Lamin, I am starting to lose it now; emotion is beginning to catch up as I type. My greatest memory of Box Bar stadium though is a funny one and I should let it out now. I recall a Young Africans/Starlight game and I was given the assignment to bury our “ngiri’ that Sunday morning. Well I took the responsibility not knowing that the Proms of MacDonnell Street, the custodians for Starlight at the time, walked through Box Bar Stadium on their way to Church; so here I came having already buried the “ngiri” at the Primet Street end and headed to the opposite end, Police line to be precise, and as soon as I started my exercise, I had a sweet lady voice, that called out in Wollof, “AH YOV YAI SUUL” and as soon as I turned around it was Lady B Prom from the Starlight team, that was funny!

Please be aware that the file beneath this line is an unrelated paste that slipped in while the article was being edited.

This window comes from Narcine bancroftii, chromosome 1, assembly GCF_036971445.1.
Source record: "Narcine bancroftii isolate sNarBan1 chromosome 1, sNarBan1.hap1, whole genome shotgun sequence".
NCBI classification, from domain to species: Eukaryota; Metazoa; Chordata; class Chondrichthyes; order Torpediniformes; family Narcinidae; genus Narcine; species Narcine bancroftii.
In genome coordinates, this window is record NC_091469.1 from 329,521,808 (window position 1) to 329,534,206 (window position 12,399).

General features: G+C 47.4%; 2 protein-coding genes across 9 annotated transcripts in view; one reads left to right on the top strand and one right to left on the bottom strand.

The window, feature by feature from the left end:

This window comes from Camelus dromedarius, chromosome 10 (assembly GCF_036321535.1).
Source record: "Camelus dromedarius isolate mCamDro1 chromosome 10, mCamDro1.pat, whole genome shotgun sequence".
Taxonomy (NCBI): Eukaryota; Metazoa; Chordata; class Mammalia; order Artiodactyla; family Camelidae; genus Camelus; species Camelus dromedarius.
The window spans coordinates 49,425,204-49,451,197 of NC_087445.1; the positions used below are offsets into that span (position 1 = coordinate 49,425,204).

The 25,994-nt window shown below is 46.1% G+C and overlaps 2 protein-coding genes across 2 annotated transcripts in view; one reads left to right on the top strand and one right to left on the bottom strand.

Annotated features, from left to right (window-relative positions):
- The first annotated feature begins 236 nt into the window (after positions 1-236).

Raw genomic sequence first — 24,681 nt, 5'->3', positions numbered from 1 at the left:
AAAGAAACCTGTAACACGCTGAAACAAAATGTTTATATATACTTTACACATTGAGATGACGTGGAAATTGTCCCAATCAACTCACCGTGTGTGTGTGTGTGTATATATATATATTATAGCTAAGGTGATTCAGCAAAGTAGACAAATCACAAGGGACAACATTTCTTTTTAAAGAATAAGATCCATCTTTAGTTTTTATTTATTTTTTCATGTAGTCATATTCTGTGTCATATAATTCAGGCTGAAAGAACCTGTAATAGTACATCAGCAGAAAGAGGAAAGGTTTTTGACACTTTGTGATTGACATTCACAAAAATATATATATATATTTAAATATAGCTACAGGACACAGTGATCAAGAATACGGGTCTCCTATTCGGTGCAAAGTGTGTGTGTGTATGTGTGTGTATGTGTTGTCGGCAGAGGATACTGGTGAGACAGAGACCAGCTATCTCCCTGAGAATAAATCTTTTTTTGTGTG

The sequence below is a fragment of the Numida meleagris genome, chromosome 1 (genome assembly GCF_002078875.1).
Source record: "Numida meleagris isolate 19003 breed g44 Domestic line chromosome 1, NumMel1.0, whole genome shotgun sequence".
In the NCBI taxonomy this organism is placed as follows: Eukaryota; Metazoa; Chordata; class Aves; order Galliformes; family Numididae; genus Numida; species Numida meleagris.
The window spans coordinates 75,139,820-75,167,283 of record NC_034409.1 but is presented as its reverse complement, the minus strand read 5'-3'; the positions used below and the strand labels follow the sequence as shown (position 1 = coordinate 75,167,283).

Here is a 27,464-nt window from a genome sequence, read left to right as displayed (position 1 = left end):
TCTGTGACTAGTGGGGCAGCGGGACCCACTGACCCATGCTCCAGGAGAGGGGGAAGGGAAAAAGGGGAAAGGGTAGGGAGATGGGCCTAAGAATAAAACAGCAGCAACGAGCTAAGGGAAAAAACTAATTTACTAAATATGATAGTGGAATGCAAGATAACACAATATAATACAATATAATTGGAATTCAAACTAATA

Lamin: In your piece last week, you claimed that the 1983 forward line was the best ever in Gambian football; I will believe your time. Now some fans of that era want to challenge you on that: they claim the Liberia forward line was more talented. How do you spin this one?